In Macbeth, what is the dramatic significance of the following quote, in terms of one of the following character development, plot development, theme, imagery, atmosphere, dramatic irony,...

In Macbeth, what is the dramatic significance of the following quote, in terms of one of the following character development, plot development, theme, imagery, atmosphere, dramatic irony, foreshadowing or background information. [ Select one and please mention below which one it is]

"Here's the smell of blood still.  All perfumes of Arabia will not sweeten this little hand." 

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durbanville's profile pic

durbanville | High School Teacher | (Level 2) Educator Emeritus

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In Macbeth,Macbeth has become increasingly murderous and has excluded Lady Macbeth his "partner of greatness" (I.v.10) who was so instrumental in driving his "vaulting ambition"  (I.vii.27)initially.

Lady Macbeth in this quote:

"Here's the smell of blood still.  All perfumes of Arabia will not sweeten this little hand." (V.i.48-50)

furthers the THEME of guilt and unchecked ambition as she sinks deeper into paranoid delusions, sleepwalking and almost talking in riddles. Having told Macbeth "a little water clears us of this deed"(II.ii.67), it is clear that, despite her attempts "Out damned spot!"(V.i.33) she cannot "wash" away her guilt. Lady Macbeth thought she had prepared herself sufficiently by "unsexing" herself but, even she, had no idea that Macbeth wold go to such lengths to satisfy his ambition.  

Lady Macbeth knows that she is parially responsible for Macbeth's actions  and "the smell of blood" still lingers as she is as guilty as he is. Lady Macbeth, for all her madness, does recognize that she cannot fix this as "All the perfumes of Arabia will not sweeten this little hand."  

Hence the theme of guilt intensifies and Lady Macbeth "needs more the divine than the physician."(72)

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andrewnightingale's profile pic

andrewnightingale | High School Teacher | (Level 3) Senior Educator

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I will discuss the quote in terms of Lady Macbeth's character development. 

These dramatic words are uttered by Lady Macbeth in Act V, Scene 1, during a time when she is overwhelmed by guilt. She has taken to sleepwalking and is obviously in deep distress. She constantly has a candle with her and walks about muttering of the evil she and her husband have done by murdering king Duncan and Macduff's family, among others.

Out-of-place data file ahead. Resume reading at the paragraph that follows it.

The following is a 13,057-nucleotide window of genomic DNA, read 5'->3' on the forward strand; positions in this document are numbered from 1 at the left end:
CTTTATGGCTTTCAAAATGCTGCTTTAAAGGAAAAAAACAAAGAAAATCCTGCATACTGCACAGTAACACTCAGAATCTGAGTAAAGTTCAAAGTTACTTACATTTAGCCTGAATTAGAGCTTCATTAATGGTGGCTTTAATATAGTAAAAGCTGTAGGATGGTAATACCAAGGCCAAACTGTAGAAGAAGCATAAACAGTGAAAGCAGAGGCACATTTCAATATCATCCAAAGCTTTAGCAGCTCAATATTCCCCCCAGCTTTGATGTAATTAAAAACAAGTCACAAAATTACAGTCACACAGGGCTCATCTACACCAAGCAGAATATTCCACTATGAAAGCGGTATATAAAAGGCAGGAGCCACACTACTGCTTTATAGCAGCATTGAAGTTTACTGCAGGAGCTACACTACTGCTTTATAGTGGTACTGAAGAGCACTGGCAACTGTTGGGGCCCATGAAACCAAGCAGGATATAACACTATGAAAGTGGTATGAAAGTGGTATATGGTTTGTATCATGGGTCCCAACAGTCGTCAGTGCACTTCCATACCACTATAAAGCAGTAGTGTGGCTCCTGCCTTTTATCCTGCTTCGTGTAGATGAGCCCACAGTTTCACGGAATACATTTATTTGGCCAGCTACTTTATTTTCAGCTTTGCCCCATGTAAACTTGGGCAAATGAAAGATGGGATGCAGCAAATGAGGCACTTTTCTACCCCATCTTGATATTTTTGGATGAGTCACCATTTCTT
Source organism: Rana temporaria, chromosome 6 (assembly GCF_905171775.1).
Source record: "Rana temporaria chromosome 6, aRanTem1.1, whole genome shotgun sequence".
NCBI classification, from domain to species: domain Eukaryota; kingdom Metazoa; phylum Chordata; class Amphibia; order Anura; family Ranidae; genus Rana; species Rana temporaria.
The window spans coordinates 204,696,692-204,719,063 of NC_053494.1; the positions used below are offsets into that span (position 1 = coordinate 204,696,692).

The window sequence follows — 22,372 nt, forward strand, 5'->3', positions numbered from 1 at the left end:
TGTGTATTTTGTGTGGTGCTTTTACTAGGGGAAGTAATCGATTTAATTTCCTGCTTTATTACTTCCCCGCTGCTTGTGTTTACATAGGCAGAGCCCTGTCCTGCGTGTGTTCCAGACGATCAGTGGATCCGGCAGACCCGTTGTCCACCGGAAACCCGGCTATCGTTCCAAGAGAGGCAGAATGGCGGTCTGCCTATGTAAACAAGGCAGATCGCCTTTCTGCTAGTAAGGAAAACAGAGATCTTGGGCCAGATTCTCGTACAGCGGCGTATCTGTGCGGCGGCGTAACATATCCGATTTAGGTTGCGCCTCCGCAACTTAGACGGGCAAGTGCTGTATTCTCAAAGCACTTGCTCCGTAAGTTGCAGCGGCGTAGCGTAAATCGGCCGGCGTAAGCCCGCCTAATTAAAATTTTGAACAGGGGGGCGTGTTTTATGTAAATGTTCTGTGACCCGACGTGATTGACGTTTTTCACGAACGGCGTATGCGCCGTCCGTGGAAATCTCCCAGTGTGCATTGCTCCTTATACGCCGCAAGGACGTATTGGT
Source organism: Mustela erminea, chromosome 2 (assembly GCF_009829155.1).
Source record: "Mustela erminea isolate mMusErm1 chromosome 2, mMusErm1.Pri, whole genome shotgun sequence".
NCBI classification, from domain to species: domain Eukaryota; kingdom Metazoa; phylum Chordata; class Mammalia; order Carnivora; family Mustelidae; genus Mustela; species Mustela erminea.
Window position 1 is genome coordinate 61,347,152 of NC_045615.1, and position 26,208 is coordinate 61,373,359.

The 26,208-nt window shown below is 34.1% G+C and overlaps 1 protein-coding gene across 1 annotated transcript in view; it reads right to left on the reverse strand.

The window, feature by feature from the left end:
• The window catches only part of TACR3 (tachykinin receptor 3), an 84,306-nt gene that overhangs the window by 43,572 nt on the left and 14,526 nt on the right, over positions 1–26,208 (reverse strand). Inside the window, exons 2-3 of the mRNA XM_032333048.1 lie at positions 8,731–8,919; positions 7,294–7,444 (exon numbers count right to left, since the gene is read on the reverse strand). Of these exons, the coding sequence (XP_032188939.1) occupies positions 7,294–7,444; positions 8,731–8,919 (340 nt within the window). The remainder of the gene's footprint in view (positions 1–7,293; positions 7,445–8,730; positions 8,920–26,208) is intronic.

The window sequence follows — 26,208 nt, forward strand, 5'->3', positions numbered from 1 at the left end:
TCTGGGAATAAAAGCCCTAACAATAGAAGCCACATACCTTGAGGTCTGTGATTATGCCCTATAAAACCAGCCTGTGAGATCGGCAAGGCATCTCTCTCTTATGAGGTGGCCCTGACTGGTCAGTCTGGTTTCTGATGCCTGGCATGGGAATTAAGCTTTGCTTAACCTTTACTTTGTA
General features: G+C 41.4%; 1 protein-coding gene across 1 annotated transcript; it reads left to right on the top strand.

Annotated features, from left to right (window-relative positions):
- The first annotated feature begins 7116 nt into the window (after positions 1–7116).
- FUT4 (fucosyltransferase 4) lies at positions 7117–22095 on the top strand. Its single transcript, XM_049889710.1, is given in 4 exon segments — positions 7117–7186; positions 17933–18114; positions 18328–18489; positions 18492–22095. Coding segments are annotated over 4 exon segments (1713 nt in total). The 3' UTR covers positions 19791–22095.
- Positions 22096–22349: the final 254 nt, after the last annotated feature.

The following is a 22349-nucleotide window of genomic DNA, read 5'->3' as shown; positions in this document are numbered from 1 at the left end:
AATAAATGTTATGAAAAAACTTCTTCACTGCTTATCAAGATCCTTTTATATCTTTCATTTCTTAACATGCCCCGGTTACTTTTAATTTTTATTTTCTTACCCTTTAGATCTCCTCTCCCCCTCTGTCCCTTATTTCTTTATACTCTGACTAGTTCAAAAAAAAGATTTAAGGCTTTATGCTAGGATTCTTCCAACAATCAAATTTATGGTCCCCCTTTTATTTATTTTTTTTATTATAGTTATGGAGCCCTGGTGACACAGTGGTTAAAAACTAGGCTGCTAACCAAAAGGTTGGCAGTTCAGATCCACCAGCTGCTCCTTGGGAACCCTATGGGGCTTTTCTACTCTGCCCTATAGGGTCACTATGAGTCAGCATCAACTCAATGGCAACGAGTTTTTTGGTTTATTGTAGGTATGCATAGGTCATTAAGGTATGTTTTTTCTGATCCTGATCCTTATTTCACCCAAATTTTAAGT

Her actions are witnessed by her lady in waiting and the doctor, who are both aghast at what they see and hear. The doctor states that he cannot cure Lady Macbeth of her disease and that she needs divine intervention, not medicine, for healing. 

Lady Macbeth's hyperbolic statement makes it clear how deep her regret lies. She has clearly accepted that there is no repentance for her part in the vicious and bloody slaying of the king. It is for this reason that she imagines seeing Duncan's blood on her hands. She believes that she can actually smell it and that it has become so immersed into her skin that nothing will be able to disguise or remove its smell.

It is ironic that Lady Macbeth should be the one so overwhelmed by regret at this point in the play. Prior to Duncan's assassination, she accused her husband of cowardice and feeble-mindedness when he told her that they should cease their plot. She encouraged him to continue and threatened not to love him if he relented.

In addition, Lady Macbeth also earlier asked the spirits of darkness to "unsex her" so she could commit her and her husband's malicious deed. Furthermore, she believed, at the time, that her husband was "too full o' the milk of human kindness," as if it were a malady. He had to be cured, and she set out to do just that by encouraging him, yet now she is the one who has succumbed to remorse and has lost her sanity.

Added to the above, Lady Macbeth also accused her husband of being "brainsickly" and "infirm of purpose" when he expressed his fear of returning to Duncan's chamber to replace the guards' daggers. Ironically, it is she who told Macbeth that "a little water clears us of this deed" who now believes that the stain on her hand is irremovable. She later also criticized Macbeth when he expressed horror at seeing Banquo's ghost at the banquet table, yet now she is the one imagining things by seeing and smelling the blood of her victim.

It is obvious, then, that Lady Macbeth's character has undergone a drastic transformation. She has changed from the courageous, hard-hearted, vicious, relentless, and scheming assassin that she had been at the beginning to a gibbering and confused woman who is so overwhelmed by shame and remorse that she eventually commits suicide.

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